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Lets say I have this DOM structure

        <i>how <b>are</b> you</i>
        <i>what <b>are <tt>you</tt> going</b> to</i>
        eat tonight?

Using jQuery I want to get to know the FIRST shared parent of the


and the


From down to top this would be the < p > not the < body > tag.

Any ideas on how to determine the first shared parent utilizing jQuery?

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Most recent common ancestor. Feel like I'm studying genetics or something! –  jball Nov 4 '10 at 17:59

7 Answers 7

up vote 9 down vote accepted

Like this:

$(a).parents().filter(function() { return jQuery.contains(this, b); }).first();

If b is a selector (as opposed to a DOM element), you can change it to:


This is shorter, but substantially slower.

The order of a and b is irrelevant; if b is closer to the parent, it will be faster.

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This won't work, you can test it here: jsfiddle.net/nick_craver/a7hgu you have to return in a .filter() function to get any results. –  Nick Craver Nov 4 '10 at 18:07
@Nick: Fixed; thanks. I suspect that this will be faster than your version, since contains calls a native method (see the jQuery source). I'm too lazy to check. –  SLaks Nov 4 '10 at 18:09
@SLaks - If the browser supports it yes, though you can't use a selector directly here so it's a bit messier, depends what you're doing with it (in a loop or not). Just a thought: would be good here if .closest() took a set of elements to filter as it goes... –  Nick Craver Nov 4 '10 at 18:14
@Nick: Both of those methods are native DOM methods. Look more carefully. –  SLaks Nov 4 '10 at 18:18
@SLaks - Yes, but one's much more expensive (everything in jQuery is a native dom method...it just depends how deep) for example in Chrome there's a large difference, in Firefox it's much closer. –  Nick Craver Nov 4 '10 at 18:22

You can combine .parents() with .filter(), like this:

//or more generic:

This gets all shared parents, you can then take the .first() or .last()...whatever's needed.

You can test it here. Note this is much faster than .has() since we're just comparing 2 DOM element sets, not recursively comparing many. Also, the resulting set will be in the order going up the document, in this example <p> then <body>.

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Much better to walk the tree up to the root and trying to find the first match than doing a full search in every subtree. –  Gumbo Nov 4 '10 at 18:11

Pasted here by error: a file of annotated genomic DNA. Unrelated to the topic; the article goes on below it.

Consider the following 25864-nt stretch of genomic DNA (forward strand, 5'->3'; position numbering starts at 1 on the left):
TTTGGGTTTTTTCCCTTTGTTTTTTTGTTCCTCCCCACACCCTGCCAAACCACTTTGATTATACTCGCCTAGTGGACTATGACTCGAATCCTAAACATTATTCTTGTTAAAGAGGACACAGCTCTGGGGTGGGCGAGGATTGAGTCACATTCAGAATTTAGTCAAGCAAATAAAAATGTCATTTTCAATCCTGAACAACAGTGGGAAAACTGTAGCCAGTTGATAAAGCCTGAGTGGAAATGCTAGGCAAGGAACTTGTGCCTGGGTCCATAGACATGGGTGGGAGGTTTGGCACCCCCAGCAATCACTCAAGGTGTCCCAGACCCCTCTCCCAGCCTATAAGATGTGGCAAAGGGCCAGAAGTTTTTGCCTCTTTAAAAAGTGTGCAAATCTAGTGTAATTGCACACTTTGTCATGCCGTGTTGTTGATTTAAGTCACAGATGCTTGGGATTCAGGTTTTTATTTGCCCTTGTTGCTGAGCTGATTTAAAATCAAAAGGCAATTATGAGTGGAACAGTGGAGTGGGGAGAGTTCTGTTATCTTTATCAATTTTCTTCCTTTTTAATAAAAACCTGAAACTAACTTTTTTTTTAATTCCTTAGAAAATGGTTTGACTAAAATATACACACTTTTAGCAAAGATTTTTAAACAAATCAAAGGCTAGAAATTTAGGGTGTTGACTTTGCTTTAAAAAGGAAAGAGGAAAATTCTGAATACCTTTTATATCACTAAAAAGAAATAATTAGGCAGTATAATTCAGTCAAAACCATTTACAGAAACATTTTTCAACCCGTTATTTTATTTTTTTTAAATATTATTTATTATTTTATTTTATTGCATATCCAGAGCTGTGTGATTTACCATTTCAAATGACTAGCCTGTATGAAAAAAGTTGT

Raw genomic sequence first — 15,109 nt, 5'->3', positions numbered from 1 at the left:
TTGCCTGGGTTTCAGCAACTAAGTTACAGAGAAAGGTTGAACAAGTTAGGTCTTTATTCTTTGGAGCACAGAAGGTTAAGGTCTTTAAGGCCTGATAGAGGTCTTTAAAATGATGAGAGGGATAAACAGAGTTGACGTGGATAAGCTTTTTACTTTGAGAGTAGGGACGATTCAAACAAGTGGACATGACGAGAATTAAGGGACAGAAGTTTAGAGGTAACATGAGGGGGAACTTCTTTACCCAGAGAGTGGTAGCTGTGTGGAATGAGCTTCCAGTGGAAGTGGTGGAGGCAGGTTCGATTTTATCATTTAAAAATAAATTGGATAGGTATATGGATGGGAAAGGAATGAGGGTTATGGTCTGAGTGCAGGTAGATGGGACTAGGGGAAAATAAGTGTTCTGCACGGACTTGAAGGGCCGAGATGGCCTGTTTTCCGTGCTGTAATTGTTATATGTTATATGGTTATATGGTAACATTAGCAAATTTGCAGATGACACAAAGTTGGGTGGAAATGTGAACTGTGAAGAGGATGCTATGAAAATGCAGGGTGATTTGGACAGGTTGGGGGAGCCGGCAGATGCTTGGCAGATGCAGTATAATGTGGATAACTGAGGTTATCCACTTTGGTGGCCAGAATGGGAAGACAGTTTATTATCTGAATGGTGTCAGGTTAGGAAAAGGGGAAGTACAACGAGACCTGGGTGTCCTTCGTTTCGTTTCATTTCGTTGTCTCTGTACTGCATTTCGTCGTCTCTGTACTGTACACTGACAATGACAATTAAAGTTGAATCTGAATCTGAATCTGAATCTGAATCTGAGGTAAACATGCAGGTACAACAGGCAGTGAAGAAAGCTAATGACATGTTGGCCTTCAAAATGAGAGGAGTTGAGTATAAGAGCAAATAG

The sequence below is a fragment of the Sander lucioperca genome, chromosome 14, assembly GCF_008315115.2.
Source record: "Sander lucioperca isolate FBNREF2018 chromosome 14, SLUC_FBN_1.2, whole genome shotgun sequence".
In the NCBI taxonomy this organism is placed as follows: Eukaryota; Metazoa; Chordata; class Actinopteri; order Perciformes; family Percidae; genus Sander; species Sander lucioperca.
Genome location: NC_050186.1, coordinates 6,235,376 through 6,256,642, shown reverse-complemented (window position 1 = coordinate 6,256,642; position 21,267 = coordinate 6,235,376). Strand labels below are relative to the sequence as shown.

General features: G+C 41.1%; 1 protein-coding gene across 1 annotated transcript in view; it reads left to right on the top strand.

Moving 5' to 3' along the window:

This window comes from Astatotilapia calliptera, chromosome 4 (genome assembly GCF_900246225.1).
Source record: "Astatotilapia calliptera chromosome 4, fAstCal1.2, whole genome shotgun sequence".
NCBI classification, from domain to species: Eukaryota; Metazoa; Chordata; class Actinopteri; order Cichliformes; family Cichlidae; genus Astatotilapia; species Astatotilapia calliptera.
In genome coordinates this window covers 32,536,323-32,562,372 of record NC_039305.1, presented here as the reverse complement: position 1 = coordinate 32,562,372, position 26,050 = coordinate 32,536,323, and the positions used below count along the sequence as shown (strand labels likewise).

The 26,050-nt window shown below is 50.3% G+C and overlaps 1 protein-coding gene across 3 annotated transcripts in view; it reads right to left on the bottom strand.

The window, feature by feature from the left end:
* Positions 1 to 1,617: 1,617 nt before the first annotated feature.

Use jQuery closest() method


Here is a demo http://www.jsfiddle.net/65hSW/

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Did you try these



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This won't trivially help. –  SLaks Nov 4 '10 at 18:07
Let Paul decide that. Go and do your work. Buddy :) –  zod Nov 4 '10 at 18:08

Non-jQuery version:

var arrayContains = Array.prototype.indexOf ?
    function(arr, val) {
        return arr.indexOf(val) > -1;

    function(arr, val) {
        var i = arr.length;
        while (i--) {
            if (arr[i] === val) {
                return true;
        return false;

function getCommonAncestor(node1, node2) {
    var ancestors = [], n;
    for (n = node1; n; n = n.parentNode) {

    for (n = node2; n; n = n.parentNode) {
        if (arrayContains(ancestors, n)) {
            return n;

    return null;
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Here's a very simple non-jquery solution:

function sharedParent (elem1, elem2) {
for (; elem1!= null; elem1=elem1.parentNode) {
  for (var e2=elem2; e2!= null; e2=e2.parentNode)
    if (elem1 == e2) return elem1;
return null;
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jQuery( function(){

  var elem1 = jQuery("#a");
  var elem2 = jQuery("#b");

  var foo1 = elem1.parents().has(elem2).first().attr("tagName");
  var foo2 = elem1.closest(":has(" + elem2.selector + ")").first().attr("tagName");

  alert( foo1 );
  alert( foo2 );



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